Philosophy Dictionary of Arguments

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To mean, intending, philosophy: the intention of a speaker to refer to an object, a property of an object or a situation by means of her words, gestures or actions in a manner which is recognizable for others. From what is meant together with the situation, listeners should be able to recognize the meaning of the characters used.

Annotation: The above characterizations of concepts are neither definitions nor exhausting presentations of problems related to them. Instead, they are intended to give a short introduction to the contributions below. – Lexicon of Arguments.

Author Item Summary Meta data
I 63ff
Mean: According to Kripke, Wittgenstein is not only convinced that no fact that affects me would make true that I meant something, but he also believed that this concept should not be explained with reference to truth conditions, but with respect to assertibility conditions. (>Assertibility/Nagel).
I 63ff
Mean: The fact that I refer to addition when I say "plus" cannot consist in a fact that affects my behavior, my state of consciousness or my brain, because any such fact would have to bee finite, and could not have infinitely far-reaching normative consequences.
I 63ff
Mean: Which fact in the past caused that I meant addition with "plus"? Answer: none. If there was no such meaning in the past, it cannot exist in the present. Kripke: in the end, the ladder has to be thrown away.
I 63ff
NagelVsKripke: we cannot throw away this particular ladder. We would otherwise have no chance to formulate the arguments that lead to the paradoxical conclusion.
I 73
Nagel: some of Wittgenstein’s remarks suggest a false picture. "that’s just the way I act" and "I follow the rule blindly." It will have to be the arithmetic judgment.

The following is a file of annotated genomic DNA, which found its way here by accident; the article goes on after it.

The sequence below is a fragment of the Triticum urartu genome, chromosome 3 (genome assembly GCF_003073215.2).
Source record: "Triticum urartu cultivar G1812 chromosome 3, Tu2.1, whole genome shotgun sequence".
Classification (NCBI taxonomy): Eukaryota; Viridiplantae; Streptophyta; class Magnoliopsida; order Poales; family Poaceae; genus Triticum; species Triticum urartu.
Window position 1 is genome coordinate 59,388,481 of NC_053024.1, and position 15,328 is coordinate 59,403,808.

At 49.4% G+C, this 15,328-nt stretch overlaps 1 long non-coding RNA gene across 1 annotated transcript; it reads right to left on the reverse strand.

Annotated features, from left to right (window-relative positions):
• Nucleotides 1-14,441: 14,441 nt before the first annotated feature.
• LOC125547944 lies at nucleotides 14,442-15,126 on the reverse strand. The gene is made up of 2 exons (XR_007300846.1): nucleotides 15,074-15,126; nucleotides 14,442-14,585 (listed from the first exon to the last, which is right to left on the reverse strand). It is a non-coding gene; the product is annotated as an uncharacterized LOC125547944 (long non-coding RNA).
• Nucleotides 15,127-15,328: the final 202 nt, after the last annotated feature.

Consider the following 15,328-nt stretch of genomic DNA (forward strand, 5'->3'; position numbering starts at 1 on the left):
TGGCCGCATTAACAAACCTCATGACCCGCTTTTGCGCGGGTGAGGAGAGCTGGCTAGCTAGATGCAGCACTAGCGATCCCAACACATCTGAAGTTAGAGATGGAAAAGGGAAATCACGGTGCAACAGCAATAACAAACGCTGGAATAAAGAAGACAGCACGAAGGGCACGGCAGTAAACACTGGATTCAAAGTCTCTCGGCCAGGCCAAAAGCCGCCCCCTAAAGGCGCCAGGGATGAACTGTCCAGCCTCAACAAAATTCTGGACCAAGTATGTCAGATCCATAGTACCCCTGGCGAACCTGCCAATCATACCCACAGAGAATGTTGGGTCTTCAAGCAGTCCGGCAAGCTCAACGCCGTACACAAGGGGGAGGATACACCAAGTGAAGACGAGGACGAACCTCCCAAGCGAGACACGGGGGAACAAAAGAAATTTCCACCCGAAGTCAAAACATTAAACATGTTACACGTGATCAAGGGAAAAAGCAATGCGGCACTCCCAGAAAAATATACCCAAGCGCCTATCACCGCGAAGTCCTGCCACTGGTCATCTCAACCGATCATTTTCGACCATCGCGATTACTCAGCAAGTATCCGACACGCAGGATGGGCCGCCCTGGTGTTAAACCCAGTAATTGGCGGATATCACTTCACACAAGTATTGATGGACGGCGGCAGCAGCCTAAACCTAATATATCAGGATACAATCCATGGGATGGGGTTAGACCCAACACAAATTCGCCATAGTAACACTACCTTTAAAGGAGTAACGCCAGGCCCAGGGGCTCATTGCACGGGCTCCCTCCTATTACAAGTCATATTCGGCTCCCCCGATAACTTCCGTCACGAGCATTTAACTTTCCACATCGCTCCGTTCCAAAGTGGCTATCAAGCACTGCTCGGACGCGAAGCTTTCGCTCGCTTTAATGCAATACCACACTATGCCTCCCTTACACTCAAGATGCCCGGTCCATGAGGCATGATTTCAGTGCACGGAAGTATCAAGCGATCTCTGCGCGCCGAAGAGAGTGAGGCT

I 186
Def Mean/Peirce: opinion is the willingness to act according to it in relatively inconsequential matters (Weaker than belief).

Explanation of symbols: Roman numerals indicate the source, arabic numerals indicate the page number. The corresponding books are indicated on the right hand side. ((s)…): Comment by the sender of the contribution.
The note [Author1]Vs[Author2] or [Author]Vs[term] is an addition from the Dictionary of Arguments. If a German edition is specified, the page numbers refer to this edition.

NagE I
E. Nagel
The Structure of Science: Problems in the Logic of Scientific Explanation Cambridge, MA 1979

Nagel I
Th. Nagel
The Last Word, New York/Oxford 1997
German Edition:
Das letzte Wort Stuttgart 1999

Nagel II
Thomas Nagel
What Does It All Mean? Oxford 1987
German Edition:
Was bedeutet das alles? Stuttgart 1990

Nagel III
Thomas Nagel
The Limits of Objectivity. The Tanner Lecture on Human Values, in: The Tanner Lectures on Human Values 1980 Vol. I (ed) St. M. McMurrin, Salt Lake City 1980
German Edition:
Die Grenzen der Objektivität Stuttgart 1991

NagelEr I
Ernest Nagel
Teleology Revisited and Other Essays in the Philosophy and History of Science New York 1982

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Ed. Martin Schulz, access date 2020-08-11
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